The workings of the excretory system are often shrouded in euphemisms and discreet whispers. So, when things go wrong, it gets painfully embarrassing for the child to discuss the subject, even with the parent. Urinary Tract Infection (UTI) is one of the usual suspects. That’s why you have to be aware and vigilant. Knowing all you have to about the condition can help you relieve your child of unnecessary pain and discomfort.
What is UTI?
UTI is an infection of the part of the excretory system through which urine passes; this includes the kidneys, ureters, bladder and urethra.
The causes of urinary tract infection in children can be varied and diverse. Here are the common ones:
- Holding back and not urinating when there is a need to. Children, especially in school, don’t use the restroom regularly. This may be because they are shy or not comfortable using the facility outside home.
- Not enough consumption of water. Children often have the ‘out of sight, out of mind’ attitude to water. A busy day filled with work and play can easily keep them away from optimum levels of water consumption for long.
- Congenital anomalies which leave the child predisposed to certain conditions and ailments associated with the urinary tract.
- Backward flow of urine from the bladder to the kidneys (reflux).
- Harmful bacteria from the digestive system infecting the urinary tract (through the skin in the anus region).
- Poor toilet and hygiene habits.
- Constipation can also cause UTI, as the hard stool in the bowel can put pressure on the urinary tract. This can, in turn, cause bacteria to grow.
Signs and symptoms
The symptoms in children are
- Change in urinary habits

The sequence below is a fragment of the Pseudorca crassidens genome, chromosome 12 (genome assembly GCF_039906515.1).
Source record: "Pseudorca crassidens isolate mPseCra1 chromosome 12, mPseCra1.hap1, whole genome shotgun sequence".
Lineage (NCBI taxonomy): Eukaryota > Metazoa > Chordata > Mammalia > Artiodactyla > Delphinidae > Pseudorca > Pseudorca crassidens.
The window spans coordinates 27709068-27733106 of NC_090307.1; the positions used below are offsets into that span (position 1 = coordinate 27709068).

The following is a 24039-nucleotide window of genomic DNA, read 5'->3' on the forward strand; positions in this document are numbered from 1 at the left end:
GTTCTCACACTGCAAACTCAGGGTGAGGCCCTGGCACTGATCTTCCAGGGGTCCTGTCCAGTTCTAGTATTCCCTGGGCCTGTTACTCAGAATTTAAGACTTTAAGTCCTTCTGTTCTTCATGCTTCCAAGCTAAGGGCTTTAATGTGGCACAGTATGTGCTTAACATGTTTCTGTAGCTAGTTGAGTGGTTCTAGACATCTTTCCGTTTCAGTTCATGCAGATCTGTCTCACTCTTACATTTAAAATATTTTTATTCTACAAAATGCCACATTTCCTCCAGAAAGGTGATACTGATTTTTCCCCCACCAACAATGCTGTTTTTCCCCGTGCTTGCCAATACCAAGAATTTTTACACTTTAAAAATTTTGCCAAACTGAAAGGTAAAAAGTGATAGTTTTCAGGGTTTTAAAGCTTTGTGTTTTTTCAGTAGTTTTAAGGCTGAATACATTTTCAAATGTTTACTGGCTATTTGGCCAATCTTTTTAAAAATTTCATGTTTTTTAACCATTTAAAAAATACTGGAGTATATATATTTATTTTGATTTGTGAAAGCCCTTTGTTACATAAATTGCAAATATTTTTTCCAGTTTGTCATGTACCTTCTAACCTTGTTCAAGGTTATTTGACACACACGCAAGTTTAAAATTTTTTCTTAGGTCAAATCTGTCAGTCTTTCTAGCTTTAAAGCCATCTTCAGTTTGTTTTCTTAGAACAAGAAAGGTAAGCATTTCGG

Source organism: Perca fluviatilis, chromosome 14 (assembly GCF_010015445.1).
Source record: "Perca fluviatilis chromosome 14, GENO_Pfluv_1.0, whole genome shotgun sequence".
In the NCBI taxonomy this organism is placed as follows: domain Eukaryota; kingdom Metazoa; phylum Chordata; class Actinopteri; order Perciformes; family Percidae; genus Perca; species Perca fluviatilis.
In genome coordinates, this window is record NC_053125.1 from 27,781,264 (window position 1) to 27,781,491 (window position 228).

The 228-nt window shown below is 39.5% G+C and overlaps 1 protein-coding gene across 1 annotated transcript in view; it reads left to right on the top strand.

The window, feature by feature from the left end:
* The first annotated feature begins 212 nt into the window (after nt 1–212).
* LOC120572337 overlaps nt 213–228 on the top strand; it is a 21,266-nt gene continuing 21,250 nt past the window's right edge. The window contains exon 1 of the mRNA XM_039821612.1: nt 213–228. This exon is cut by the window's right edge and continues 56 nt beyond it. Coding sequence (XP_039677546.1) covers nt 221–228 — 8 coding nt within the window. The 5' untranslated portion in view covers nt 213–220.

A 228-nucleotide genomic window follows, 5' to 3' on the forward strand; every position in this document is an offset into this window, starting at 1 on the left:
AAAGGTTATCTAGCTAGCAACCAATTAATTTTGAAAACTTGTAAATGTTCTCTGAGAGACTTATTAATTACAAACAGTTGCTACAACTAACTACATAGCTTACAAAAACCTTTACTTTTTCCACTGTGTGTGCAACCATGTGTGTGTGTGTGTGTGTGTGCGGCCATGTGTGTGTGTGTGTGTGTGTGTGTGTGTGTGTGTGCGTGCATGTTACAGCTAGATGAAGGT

- Increased frequency in urination
- Pain while urinating
- Overall abdominal pain
- Fever – low or high – with vomiting/shivering
- Foul-smelling urine
- Urine that is cloudy
- Crying during urination
- Low back pain
- Being irritable
Symptoms may vary from one child to another. At the first sign of any of the above symptoms, consult a peadiatrician. A urine test (culture) is often required to confirm infection.
Treatment and care
After confirming the infection, work with the doctor and find the cause. If the cause is not addressed, the infection will reoccur. Antibiotics are the main line of treatment here.
UTI in babies
Prenatal ultrasound scans are regularly done for a pregnant woman. Any underlying problem in the foetus’ kidney can be identified at this stage, for it might lead to UTI after the birth of the child. Any baby with symptoms such as fever, vomiting, discomfort and pain while passing urine, passing droplets of urine, etc., should be screened for UTI.
Urinary tract infection is a common problem in children. It is important to follow the advice of your paediatrician and treat it. Here’s what Dr V K Sairam, Paediatric Nephrologist, requests parents to do, “Help your children lead a healthy life – playing outdoors, getting good sunlight, eating well and cultivating good habits.”
Preventive and precautionary measures
- Children are always in a hurry; they don’t seem to have time for anything. So, parents should make sure that children urinate regularly.
- Some teachers don’t let the children take breaks during class hours. Schools should allow for periodic breaks, keeping the child’s health in mind. Parents should get the child into the practice of drinking enough water every day.
- Make sure the child consumes generous amounts of vegetables and fruits. This also makes them pass stools every day and avoid constipation.
- Teach girls to wipe front to back after a bowel movement. Cleaning from back to front would transfer germs from the anus to the urethra and lead to infections.
- Let children wear loose-fitting cotton underwear. Tight-fitting clothes will trap the moisture and cause bacteria to grow.
- Be sure to change your baby's diaper frequently; wearing a soiled diaper for long could result in an infection.